We'd always get to go to the front of the line at the fair, or Disneyland, because our sons were in wheelchairs. Those lines were very long, and we sure got some looks from the folks standing in the heat, watching us sail on by to the front. They didn't understand about seizures, or about the effect of heat and sun on our boys, or that w/c seating required us to enter first, simply due to logistics of the attraction/venue. They also didn't know that attendants on these attractions have little patience for persons with disabilities, and how often we were harassed, because we took too long to get on/off the ride.

    How old is JJ? 17? And the family is already tired of accommodating his needs? They want to have fun without having to think about JJ's needs?

    Jim and I haven't had an "evening out," or a "date night," or even a trip to the store together since 1997. We couldn't find trustworthy respite care nurses for our sons.

    As their abilities and health declined, we decided that we couldn't go out on our own, when they couldn't go out and do things with us any longer. I couldn't say to them, "We're going out to have a good time now." Leaving them behind, unable to go out and have a good time. We felt guilty.

    And then the reason became that we didn't want to leave them, because we don't know how long they will be with us. We are never too far from our home, in case there is an emergency. Everything we do is local.

    Why couldn't JJ's parents and siblings go to the Dodgers' game with him? That's a fun family outing (I know for a fact from my childhood/adolescence).

    Instead they went paintballing. Holding their paintball rifles in the air, back to back, scowling. Were they in a Mission Impossible movie? Were they imitating soldiers in Iraq? Were they pretending to be a SWAT team? What is the point of this "sport?" Pretending to kill people ~ how is that a good thing?

    That part just turned me off completely. There was no need for that to be their choice, and the image of those children holding those rifles was disturbing to me.

    I'm not sure which audience "Speechless" is targeting, but I don't think I'm in it. But I'll muddle through this season, and at the end of it, perhaps all of us should write letters to its producers, writers, creator, with our critiques. Maybe then they will turn out a better second season, which reflects us, the ones, who deserve respect and should be their audience.

    Love & Light,

    Rose
    Mom to Jon, 47, (seizure disorder; Gtube; trache; colostomy; osteoporosis; hypothyroid; enlarged prostate; lymphedema, assorted mysteries) and Michael, 32, (intractable seizures; Gtube), who were born with an undiagnosed progressive neuromuscular disease and courageous spirits. Our Angel Michael received his wings in 2003 and now resides in Heaven. Our Angel Jon lives at home with me and Jim, the world's most wonderful dad.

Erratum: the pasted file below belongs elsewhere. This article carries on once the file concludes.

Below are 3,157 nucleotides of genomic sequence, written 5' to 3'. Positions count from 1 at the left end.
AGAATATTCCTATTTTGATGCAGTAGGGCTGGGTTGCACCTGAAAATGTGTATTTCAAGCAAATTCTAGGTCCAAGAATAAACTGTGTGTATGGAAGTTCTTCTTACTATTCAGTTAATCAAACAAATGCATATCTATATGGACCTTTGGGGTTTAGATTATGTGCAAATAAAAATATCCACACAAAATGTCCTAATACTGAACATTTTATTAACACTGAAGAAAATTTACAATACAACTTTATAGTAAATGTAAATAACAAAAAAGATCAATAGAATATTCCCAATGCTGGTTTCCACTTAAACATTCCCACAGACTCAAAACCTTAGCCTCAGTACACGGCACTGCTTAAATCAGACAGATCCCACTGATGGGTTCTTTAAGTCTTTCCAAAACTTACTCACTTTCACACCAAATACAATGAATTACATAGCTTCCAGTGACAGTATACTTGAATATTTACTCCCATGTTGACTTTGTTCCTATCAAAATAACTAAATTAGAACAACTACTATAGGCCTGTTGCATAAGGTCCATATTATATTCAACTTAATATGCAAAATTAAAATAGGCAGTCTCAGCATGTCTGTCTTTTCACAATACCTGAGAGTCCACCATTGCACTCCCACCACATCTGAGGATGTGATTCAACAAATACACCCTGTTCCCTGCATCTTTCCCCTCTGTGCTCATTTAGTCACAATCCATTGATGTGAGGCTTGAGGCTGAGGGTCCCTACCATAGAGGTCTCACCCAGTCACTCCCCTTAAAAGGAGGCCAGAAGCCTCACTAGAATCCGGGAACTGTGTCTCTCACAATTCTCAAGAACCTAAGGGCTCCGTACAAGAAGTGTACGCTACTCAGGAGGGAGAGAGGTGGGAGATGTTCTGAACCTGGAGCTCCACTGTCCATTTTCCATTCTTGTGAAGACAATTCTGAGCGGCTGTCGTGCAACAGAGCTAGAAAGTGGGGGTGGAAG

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    Quote Originally Posted by Earth Mother 2 Angels View Post
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    ((((((funnylegs4)))))) ~

    Thank you for linking to Tonia's review. Her synopsis and analysis are very helpful and insightful.

    The family wants JJ with them, but they also want to do something, where they don't have to worry about accessibility. To me that is contradictory. And it's selfish. They did exclude JJ by choosing an activity, which he couldn't access.

    Why didn't they choose to have a day with JJ doing what he wanted to do? Instead they handed JJ off to Kenneth, who made a mess of the day, focusing on the "materialistic benefits" of JJ's condition. And that was wrong, too!

    We'd always get to go to the front of the line at the fair, or Disneyland, because our sons were in wheelchairs. Those lines were very long, and we sure got some looks from the folks standing in the heat, watching us sail on by to the front. They didn't understand about seizures, or about the effect of heat and sun on our boys, or that w/c seating required us to enter first, simply due to logistics of the attraction/venue. They also didn't know that attendants on these attractions have little patience for persons with disabilities, and how often we were harassed, because we took too long to get on/off the ride.

    How old is JJ? 17? And the family is already tired of accommodating his needs? They want to have fun without having to think about JJ's needs?